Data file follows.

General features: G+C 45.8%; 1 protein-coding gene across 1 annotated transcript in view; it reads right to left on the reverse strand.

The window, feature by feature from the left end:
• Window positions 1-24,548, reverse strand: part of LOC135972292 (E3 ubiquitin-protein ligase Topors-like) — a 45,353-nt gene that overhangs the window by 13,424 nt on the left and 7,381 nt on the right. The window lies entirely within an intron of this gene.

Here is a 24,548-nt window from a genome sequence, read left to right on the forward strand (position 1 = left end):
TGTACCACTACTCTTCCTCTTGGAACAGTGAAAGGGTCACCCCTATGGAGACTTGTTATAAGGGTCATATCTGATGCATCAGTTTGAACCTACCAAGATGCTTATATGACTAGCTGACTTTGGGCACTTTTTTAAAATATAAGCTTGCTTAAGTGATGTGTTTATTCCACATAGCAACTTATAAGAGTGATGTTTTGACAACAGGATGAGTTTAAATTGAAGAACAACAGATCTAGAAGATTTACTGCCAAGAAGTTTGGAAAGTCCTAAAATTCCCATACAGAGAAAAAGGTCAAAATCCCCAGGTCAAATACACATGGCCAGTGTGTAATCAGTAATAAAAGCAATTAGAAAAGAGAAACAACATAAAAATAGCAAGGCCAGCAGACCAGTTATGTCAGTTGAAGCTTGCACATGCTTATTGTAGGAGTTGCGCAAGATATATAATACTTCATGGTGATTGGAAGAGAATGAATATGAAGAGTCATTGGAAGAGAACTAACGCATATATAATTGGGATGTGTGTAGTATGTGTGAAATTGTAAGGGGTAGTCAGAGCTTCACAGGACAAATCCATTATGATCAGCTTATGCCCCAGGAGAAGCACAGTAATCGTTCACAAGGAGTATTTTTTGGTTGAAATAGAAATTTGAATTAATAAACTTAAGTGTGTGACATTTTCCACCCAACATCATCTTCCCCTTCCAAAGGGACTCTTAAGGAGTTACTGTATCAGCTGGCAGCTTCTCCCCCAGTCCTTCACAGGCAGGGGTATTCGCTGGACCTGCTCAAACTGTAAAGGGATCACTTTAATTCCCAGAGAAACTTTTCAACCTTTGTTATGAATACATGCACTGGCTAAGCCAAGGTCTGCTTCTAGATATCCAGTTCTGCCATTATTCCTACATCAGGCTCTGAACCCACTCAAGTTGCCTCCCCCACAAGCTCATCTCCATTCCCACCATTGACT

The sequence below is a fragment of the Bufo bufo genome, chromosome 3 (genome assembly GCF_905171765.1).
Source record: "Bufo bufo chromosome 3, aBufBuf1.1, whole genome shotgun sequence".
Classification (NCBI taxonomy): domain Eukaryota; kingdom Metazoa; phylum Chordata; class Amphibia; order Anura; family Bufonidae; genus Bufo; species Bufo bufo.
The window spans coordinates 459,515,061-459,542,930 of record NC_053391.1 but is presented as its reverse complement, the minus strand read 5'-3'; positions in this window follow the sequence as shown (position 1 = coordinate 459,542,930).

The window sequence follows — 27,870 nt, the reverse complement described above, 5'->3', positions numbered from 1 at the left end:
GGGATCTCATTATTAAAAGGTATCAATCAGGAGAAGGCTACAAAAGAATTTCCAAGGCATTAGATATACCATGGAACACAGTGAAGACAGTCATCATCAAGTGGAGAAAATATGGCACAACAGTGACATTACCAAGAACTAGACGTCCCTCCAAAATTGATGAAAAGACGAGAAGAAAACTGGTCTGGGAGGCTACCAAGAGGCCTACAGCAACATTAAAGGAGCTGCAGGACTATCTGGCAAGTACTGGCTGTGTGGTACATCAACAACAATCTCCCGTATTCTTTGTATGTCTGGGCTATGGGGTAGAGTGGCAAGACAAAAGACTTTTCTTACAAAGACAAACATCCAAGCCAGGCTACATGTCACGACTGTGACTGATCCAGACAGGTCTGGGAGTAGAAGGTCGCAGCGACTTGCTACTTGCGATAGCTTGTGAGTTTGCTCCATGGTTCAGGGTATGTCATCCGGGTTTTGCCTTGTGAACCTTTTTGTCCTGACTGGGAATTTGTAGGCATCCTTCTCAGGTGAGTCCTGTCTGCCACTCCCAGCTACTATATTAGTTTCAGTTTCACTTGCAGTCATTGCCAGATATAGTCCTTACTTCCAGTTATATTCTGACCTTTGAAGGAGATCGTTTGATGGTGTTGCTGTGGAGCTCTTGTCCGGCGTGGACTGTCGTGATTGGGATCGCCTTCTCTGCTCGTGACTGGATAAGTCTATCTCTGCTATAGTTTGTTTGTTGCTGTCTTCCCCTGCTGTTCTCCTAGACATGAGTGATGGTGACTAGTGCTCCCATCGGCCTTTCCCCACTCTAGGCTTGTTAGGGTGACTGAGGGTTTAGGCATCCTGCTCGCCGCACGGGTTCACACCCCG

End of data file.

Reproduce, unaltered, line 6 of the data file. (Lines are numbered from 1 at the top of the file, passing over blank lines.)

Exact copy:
The sequence below is a fragment of the Bufo bufo genome, chromosome 3 (genome assembly GCF_905171765.1).